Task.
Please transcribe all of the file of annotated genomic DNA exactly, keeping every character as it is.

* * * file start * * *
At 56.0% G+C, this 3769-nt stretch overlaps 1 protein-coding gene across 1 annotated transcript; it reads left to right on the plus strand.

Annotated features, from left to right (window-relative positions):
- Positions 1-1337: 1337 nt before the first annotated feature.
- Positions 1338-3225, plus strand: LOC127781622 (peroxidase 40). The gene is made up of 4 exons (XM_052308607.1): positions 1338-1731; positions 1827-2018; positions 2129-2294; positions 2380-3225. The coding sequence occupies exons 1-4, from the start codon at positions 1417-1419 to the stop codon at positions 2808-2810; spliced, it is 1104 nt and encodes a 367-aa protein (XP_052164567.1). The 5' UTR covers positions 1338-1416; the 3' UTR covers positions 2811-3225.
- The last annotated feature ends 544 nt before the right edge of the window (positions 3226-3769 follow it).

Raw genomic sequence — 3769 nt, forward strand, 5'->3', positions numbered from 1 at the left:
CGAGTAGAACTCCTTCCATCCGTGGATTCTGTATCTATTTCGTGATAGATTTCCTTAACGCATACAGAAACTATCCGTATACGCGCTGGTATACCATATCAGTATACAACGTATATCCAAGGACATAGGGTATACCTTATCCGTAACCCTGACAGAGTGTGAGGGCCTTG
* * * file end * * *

At 56.0% G+C, this 3769-nt stretch overlaps 1 protein-coding gene across 1 annotated transcript; it reads left to right on the plus strand.

Annotated features, from left to right (window-relative positions):
- Positions 1-1337: 1337 nt before the first annotated feature.
- Positions 1338-3225, plus strand: LOC127781622 (peroxidase 40). The gene is made up of 4 exons (XM_052308607.1): positions 1338-1731; positions 1827-2018; positions 2129-2294; positions 2380-3225. The coding sequence occupies exons 1-4, from the start codon at positions 1417-1419 to the stop codon at positions 2808-2810; spliced, it is 1104 nt and encodes a 367-aa protein (XP_052164567.1). The 5' UTR covers positions 1338-1416; the 3' UTR covers positions 2811-3225.
- The last annotated feature ends 544 nt before the right edge of the window (positions 3226-3769 follow it).

Raw genomic sequence — 3769 nt, forward strand, 5'->3', positions numbered from 1 at the left:
CGAGTAGAACTCCTTCCATCCGTGGATTCTGTATCTATTTCGTGATAGATTTCCTTAACGCATACAGAAACTATCCGTATACGCGCTGGTATACCATATCAGTATACAACGTATATCCAAGGACATAGGGTATACCTTATCCGTAACCCTGACAGAGTGTGAGGGCCTTG